Dissertation/Thesis Abstract

The Evolution of External Employee Assistance Programs Since the Advent of Managed Behavioral Health Organizations
by Sandys, Jay E., Ph.D., New York University, 2012, 273; 3508222
Abstract (Summary)

Employee assistance programs (EAPs) evolved due to market changes, including the emergence of managed behavioral health organizations (MBHOs), and pressure to be defined as a healthcare benefit instead of a workplace productivity tool. This study used a qualitative, grounded theory methodology to interview 26 top leaders at external, non-MBHO EAPs in the United States. Complex adaptive systems, industry life cycle, and organizational life cycle theories assisted in the interpretation of organizational change. Emergent findings include three primary changing market themes, and seven primary survival strategy themes. Influenced by social workers in the industry, EAPs adapted in a unique way that incorporates both business and social service values. Along with more sophisticated business practices, EAPs continue to focus on human services. While most services kept focus on workplace productivity, some EAPs offer services that do not have a workplace focus, a change that may threaten the ongoing viability of the program.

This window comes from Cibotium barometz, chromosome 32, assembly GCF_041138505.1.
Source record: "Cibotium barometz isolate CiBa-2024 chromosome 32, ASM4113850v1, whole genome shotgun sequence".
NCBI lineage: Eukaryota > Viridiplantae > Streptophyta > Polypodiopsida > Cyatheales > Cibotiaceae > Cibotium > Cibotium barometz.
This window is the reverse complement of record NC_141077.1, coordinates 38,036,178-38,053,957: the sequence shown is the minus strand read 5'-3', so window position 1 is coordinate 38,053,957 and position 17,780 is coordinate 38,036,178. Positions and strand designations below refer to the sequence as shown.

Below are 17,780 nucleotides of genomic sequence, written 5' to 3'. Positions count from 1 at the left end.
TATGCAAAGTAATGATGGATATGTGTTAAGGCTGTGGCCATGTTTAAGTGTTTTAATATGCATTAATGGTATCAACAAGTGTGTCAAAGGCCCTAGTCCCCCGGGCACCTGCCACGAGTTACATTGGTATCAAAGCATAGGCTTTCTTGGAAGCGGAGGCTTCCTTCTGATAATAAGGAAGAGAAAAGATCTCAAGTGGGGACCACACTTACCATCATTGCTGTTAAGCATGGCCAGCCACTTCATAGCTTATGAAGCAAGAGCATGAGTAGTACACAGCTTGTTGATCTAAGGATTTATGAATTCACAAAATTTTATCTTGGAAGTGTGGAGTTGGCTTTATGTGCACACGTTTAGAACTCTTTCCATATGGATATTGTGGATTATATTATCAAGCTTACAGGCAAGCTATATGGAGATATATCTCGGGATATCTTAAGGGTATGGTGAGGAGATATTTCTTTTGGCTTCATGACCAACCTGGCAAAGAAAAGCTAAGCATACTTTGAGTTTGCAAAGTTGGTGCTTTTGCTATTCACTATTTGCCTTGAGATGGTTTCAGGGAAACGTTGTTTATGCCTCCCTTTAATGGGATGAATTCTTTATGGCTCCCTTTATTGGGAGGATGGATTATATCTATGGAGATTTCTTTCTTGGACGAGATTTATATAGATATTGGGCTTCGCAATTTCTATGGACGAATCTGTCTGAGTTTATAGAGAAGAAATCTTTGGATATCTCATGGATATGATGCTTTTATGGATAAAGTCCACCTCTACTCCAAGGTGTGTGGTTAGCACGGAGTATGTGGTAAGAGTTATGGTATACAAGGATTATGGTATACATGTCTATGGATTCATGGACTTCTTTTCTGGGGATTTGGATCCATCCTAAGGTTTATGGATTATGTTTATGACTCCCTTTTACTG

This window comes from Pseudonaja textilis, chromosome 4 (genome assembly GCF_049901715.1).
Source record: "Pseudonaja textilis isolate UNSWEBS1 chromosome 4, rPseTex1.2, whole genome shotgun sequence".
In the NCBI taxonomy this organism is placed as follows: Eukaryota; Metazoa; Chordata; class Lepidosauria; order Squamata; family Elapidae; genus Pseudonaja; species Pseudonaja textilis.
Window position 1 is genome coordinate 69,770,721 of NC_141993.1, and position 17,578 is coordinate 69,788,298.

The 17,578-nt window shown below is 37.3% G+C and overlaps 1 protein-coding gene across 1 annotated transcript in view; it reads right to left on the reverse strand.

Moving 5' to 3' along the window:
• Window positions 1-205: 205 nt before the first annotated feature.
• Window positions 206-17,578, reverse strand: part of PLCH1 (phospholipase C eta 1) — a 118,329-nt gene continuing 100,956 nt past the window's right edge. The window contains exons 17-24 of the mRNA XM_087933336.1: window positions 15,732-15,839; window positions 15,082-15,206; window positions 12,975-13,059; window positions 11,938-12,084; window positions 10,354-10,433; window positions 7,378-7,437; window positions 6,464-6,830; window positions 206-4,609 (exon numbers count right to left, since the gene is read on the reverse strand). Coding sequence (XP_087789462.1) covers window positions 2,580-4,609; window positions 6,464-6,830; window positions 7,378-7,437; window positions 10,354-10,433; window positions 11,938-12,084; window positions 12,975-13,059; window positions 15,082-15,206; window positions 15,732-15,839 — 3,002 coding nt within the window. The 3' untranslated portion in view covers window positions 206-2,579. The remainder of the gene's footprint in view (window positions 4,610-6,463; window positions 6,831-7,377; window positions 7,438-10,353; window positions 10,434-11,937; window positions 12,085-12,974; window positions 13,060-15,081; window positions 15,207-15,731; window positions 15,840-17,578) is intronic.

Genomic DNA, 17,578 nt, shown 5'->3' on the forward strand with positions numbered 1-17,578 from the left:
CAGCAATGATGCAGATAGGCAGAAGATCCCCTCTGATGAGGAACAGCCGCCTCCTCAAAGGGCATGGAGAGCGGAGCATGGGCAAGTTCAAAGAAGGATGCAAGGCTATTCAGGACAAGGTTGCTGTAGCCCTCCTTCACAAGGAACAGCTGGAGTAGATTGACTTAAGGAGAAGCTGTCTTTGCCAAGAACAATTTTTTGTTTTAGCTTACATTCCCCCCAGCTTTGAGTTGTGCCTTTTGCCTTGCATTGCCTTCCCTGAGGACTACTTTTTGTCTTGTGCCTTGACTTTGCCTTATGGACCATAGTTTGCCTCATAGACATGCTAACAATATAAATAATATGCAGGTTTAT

Indexing (document details)
Advisor: Straussner, Lala
Commitee: Hughes, Daniel, Stanhope, Victoria, Thorning, Helle
School: New York University
Department: Ph.D. Program
School Location: United States -- New York
Source: DAI-A 73/09(E), Dissertation Abstracts International
Subjects: Social work, Management, Organizational behavior
Keywords: Complex adaptive systems, Employee assistance program, Managed behavioral health organization, Mental health, Organizational change, Qualitative
Publication Number: 3508222
ISBN: 978-1-267-33830-3
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